U of M Lab Data:Minnesota Samples

  • Prof. Mihai Marasteanu,U of M Dept. of Civil Engineering

  • Preliminary results as of Thursday, April 6, 2006

  • Report with Mn/DOT lab data to be released soon


Mn mix stiffness gpa @ 100 sec
MN: Mix Stiffness [GPa] @ 100 sec.

16

13.5

20% RAP

15% RAP + 5% Tear-off

12

15% RAP + 5% Manufactured

10.0

8.2

8

Stiffness [GPa]

5.5

5.0

4

2.7

0.5

0.2

0.2

0

0

-10

-20

o

Temperature [

C]





  • Georgia

  • - Manufacturing and Post Consumer Shingle

  • - Mixing Permitted

  • -100% passing the ½ inch Sieve

  • - Maximum 5.0% RAS permitted

  • - Gradation - meet requirements of Mix Design

  • - No foreign material ( paper, roofing nails, wood, and metal flashing)

  • - Free of Asbestos when tested with Polarized

  • Light Microscopy. Test every 1000 Tons

(Justus, September 2004)


  • Manufacturing Shingle Waste Only

  • 100% passing the ½ inch Sieve

  • Maximum of 5.0% RAS permitted

  • Gradation meet the requirements of the mix design

  • Performance grade of virgin asphalt binder based on the properties of the shingle asphalt binder

  • No limits on deleterious materials or asbestos

(Justus, September 2004)


  • New Jersey

    • Manufacturing Shingle Waste Only

    • 100% passing the ¾ inch Sieve

    • Maximum of 5.0% RAS permitted

    • Gradation meet the requirements of the mix design

    • No limitations on deleterious materials or asbestos

(Justus, September 2004)


  • North Carolina

    • Manufacturing Shingle Waste Only

    • 100% Passing the ½ inch Sieve

    • Maximum of 6.0% RAS permitted

    • Gradation meet the requirements of the mix design

    • No Limitations on the presence of deleterious materials or asbestos

(Justus, September 2004)


Texas dot
Texas DOT

  • Texas DOT- State Highway 31 Corsicana,

    Navarro County – 1997

    - 2 x 1,000 foot sections post consumer RAS

    - 2 x 1,000 foot sections manufacturing RAS

    - 2 x 4,000 foot sections Control Mixture

    • The Mix Design required 5% Post Consumer RAS and 5% Manufacturing RAS

    • All three Mixes required 5% Stripping Agent

(Justus, September 2004)

7-2


Texas dot conclusions
Texas DOT- Conclusions

  • Shingle binder content does not relate to reduced quantity of virgin binder

  • Felt appeared to migrate to the surface

  • Processed shingles (RAS) did not clump

  • Post consumer shingle more difficult to handle

(Justus, September 2004)


Texas dot conclusions1
Texas DOT - Conclusions

  • Smoothness, stability, moisture susceptibility, creep indicated similar characteristics among the three mixes.

  • 1999 Falling Weight Deflectometer testing showed performance agreement among the three mixes.

  • Visual evaluation shows no apparent distress in any of the mixes.

(Justus, September 2004)


  • Texas (old proposed specification):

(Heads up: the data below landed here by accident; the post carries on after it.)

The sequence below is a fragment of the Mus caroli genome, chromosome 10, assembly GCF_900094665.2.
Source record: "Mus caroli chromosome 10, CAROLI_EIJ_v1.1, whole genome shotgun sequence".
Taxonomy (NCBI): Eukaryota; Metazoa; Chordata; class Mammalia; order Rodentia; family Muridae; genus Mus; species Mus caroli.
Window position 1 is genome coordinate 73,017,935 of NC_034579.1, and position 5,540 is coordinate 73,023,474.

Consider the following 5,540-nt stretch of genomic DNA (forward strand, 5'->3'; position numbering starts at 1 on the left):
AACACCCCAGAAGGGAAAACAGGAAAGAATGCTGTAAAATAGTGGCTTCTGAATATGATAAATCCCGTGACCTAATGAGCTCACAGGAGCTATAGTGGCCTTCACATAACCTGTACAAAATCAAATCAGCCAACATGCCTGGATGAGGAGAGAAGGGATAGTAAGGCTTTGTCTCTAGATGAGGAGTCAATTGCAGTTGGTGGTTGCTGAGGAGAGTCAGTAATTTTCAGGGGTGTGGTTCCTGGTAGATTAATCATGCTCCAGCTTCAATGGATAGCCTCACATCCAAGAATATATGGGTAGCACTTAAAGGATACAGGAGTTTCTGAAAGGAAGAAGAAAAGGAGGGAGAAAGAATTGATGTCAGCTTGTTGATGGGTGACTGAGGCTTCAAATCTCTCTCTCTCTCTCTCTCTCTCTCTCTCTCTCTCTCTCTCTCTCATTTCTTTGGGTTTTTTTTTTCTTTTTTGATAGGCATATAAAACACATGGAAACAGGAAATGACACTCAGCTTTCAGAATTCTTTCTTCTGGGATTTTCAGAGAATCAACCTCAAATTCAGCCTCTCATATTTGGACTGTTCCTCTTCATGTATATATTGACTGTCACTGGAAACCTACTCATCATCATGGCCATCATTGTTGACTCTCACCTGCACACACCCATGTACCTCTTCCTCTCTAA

• Both Manufacturing and Tear-Off Shingle Waste permitted

    • 100% passing the ½ inch Sieve

    • Gradation meet the requirements of the mix design

    • No Contamination - dirt or other objectionable materials

    • No harmful quantities of asbestos when tested according to EPA guidelines


New tceq memo
New TCEQ Memo

  • March 20, 2006

  • Manufacturers’ RAS in HMA approved *

  • Tear-offs not approved depending on stack testing results and subsequent review of impacts

  • * Must follow same procedures as RAP into HMA


American association of state and highway transportation officials aasht0
American Association of State and Highway Transportation Officials (AASHT0)

Recycled asphalt shingles specification and practice was approved by the Subcommittee on Materials (SOM) August 2005


Review of aashto specification subcommittee on materials som
Review of AASHTO Specification Subcommittee on Materials (SOM)

  • Both manufacturers and tear-offs allowed

  • 100% passing the ½ inch Sieve

  • Maximum addition rate contractor option

  • Gradation and volumetrics must meet the requirements of the mix design


Aashto specification continued
AASHTO Specification (SOM)(continued)

  • Addition rates (Section 7):

    “If RAS binder if greater than 0.75 percent, the virgin asphalt binder and RAS binder combination shall be further evaluated to ensure PG requirements”


Aashto specification continued1
AASHTO Specification (SOM)(continued)

  • Tear-off material composition (Section 5.2):

    May only include: asphalt roll roofing, cap sheets, and shingles (including underlayment).

    May not include other roofing debris such as: coal tar epoxy, rubber, or other undesirables [metal, plastic, wood, glass]


List of roofing waste items included for recycling yes include these items
List of Roofing Waste Items Included for Recycling (SOM)“YES” (Include these items):

  • Asphalt shingles

  • Felt attached to shingles


List of roofing waste items excluded for recycling no do not include
List of Roofing Waste Items Excluded for Recycling (SOM) “NO” (Do NOT include):

  • Wood

  • Metal flashings, gutters, etc

  • Nails (best effort)

  • Plastic wrap, buckets

  • Paper waste

  • No other garbage or trash



Aashto specification continued2
AASHTO Specification reciclar:(continued)

  • Asbestos levels:

    “…shall be certified to be asbestos free.” (Section 5.2)

    “(Tear-off shingles are) construction debris and various state and local regulations may be applicable to its use. The user of this specification is advised to contact state and local transportation departments and environmental agencies to determine what additional requirements may be necessary.” (Note 2)


Aashto specification continued3
AASHTO Specification reciclar:(continued)

  • Deleterious material maximum limits (Section 8):(material retained on the No. 4 sieve)